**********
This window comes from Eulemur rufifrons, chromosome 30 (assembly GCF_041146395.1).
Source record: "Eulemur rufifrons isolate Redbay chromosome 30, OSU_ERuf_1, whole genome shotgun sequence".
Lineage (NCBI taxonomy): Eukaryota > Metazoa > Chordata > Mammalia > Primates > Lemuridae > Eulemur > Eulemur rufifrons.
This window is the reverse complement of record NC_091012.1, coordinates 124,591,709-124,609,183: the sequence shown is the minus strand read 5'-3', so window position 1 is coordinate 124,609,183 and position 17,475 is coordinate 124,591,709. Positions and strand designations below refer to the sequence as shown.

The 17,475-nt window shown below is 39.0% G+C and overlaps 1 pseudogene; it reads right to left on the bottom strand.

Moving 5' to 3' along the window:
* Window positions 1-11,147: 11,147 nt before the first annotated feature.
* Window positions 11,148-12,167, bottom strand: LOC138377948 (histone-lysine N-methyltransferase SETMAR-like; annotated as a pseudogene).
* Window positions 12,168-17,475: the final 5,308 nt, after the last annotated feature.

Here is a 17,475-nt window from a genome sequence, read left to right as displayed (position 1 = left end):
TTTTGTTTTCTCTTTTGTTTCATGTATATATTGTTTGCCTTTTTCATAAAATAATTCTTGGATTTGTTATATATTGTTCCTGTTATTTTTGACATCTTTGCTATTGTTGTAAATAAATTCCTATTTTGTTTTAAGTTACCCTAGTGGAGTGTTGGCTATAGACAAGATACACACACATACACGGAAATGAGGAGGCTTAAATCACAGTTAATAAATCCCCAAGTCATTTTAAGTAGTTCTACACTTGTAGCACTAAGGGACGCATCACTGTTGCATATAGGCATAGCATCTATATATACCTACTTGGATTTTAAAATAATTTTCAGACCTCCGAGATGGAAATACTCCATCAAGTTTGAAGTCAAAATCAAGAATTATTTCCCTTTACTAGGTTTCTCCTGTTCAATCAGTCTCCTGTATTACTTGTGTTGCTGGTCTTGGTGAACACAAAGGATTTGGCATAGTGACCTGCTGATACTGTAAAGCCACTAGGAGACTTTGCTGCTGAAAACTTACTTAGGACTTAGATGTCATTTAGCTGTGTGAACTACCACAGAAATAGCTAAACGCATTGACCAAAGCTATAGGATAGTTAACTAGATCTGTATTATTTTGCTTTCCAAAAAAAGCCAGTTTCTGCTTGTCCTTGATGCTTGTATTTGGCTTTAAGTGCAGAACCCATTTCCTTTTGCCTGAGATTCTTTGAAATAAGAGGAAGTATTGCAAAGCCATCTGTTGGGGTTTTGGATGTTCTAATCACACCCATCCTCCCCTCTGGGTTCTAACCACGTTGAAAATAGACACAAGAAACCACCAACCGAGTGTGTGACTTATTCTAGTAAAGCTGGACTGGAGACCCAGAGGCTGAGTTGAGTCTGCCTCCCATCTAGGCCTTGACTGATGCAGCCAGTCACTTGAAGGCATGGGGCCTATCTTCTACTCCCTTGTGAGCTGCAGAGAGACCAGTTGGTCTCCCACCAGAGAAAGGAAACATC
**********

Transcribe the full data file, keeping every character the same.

This window comes from Eulemur rufifrons, chromosome 30 (assembly GCF_041146395.1).
Source record: "Eulemur rufifrons isolate Redbay chromosome 30, OSU_ERuf_1, whole genome shotgun sequence".
Lineage (NCBI taxonomy): Eukaryota > Metazoa > Chordata > Mammalia > Primates > Lemuridae > Eulemur > Eulemur rufifrons.
This window is the reverse complement of record NC_091012.1, coordinates 124,591,709-124,609,183: the sequence shown is the minus strand read 5'-3', so window position 1 is coordinate 124,609,183 and position 17,475 is coordinate 124,591,709. Positions and strand designations below refer to the sequence as shown.

The 17,475-nt window shown below is 39.0% G+C and overlaps 1 pseudogene; it reads right to left on the bottom strand.

Moving 5' to 3' along the window:
* Window positions 1-11,147: 11,147 nt before the first annotated feature.
* Window positions 11,148-12,167, bottom strand: LOC138377948 (histone-lysine N-methyltransferase SETMAR-like; annotated as a pseudogene).
* Window positions 12,168-17,475: the final 5,308 nt, after the last annotated feature.

Here is a 17,475-nt window from a genome sequence, read left to right as displayed (position 1 = left end):
TTTTGTTTTCTCTTTTGTTTCATGTATATATTGTTTGCCTTTTTCATAAAATAATTCTTGGATTTGTTATATATTGTTCCTGTTATTTTTGACATCTTTGCTATTGTTGTAAATAAATTCCTATTTTGTTTTAAGTTACCCTAGTGGAGTGTTGGCTATAGACAAGATACACACACATACACGGAAATGAGGAGGCTTAAATCACAGTTAATAAATCCCCAAGTCATTTTAAGTAGTTCTACACTTGTAGCACTAAGGGACGCATCACTGTTGCATATAGGCATAGCATCTATATATACCTACTTGGATTTTAAAATAATTTTCAGACCTCCGAGATGGAAATACTCCATCAAGTTTGAAGTCAAAATCAAGAATTATTTCCCTTTACTAGGTTTCTCCTGTTCAATCAGTCTCCTGTATTACTTGTGTTGCTGGTCTTGGTGAACACAAAGGATTTGGCATAGTGACCTGCTGATACTGTAAAGCCACTAGGAGACTTTGCTGCTGAAAACTTACTTAGGACTTAGATGTCATTTAGCTGTGTGAACTACCACAGAAATAGCTAAACGCATTGACCAAAGCTATAGGATAGTTAACTAGATCTGTATTATTTTGCTTTCCAAAAAAAGCCAGTTTCTGCTTGTCCTTGATGCTTGTATTTGGCTTTAAGTGCAGAACCCATTTCCTTTTGCCTGAGATTCTTTGAAATAAGAGGAAGTATTGCAAAGCCATCTGTTGGGGTTTTGGATGTTCTAATCACACCCATCCTCCCCTCTGGGTTCTAACCACGTTGAAAATAGACACAAGAAACCACCAACCGAGTGTGTGACTTATTCTAGTAAAGCTGGACTGGAGACCCAGAGGCTGAGTTGAGTCTGCCTCCCATCTAGGCCTTGACTGATGCAGCCAGTCACTTGAAGGCATGGGGCCTATCTTCTACTCCCTTGTGAGCTGCAGAGAGACCAGTTGGTCTCCCACCAGAGAAAGGAAACATC